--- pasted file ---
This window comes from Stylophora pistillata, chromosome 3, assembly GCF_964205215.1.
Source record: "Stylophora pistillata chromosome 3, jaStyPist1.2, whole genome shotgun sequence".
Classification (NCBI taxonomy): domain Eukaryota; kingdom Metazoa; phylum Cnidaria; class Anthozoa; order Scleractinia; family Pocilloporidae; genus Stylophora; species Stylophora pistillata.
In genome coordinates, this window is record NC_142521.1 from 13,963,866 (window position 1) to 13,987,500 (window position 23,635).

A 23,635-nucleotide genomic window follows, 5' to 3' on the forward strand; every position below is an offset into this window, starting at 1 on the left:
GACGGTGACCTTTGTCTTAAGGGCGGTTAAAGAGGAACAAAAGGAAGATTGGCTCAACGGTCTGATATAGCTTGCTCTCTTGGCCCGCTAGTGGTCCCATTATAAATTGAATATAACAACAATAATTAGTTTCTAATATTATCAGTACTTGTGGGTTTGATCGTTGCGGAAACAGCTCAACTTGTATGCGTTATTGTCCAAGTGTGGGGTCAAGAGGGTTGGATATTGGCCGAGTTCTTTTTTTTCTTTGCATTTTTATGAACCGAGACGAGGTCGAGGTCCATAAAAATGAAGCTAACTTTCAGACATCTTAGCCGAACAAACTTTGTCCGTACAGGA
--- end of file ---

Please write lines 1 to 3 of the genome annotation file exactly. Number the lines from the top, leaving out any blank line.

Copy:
This window comes from Stylophora pistillata, chromosome 3, assembly GCF_964205215.1.
Source record: "Stylophora pistillata chromosome 3, jaStyPist1.2, whole genome shotgun sequence".
Classification (NCBI taxonomy): domain Eukaryota; kingdom Metazoa; phylum Cnidaria; class Anthozoa; order Scleractinia; family Pocilloporidae; genus Stylophora; species Stylophora pistillata.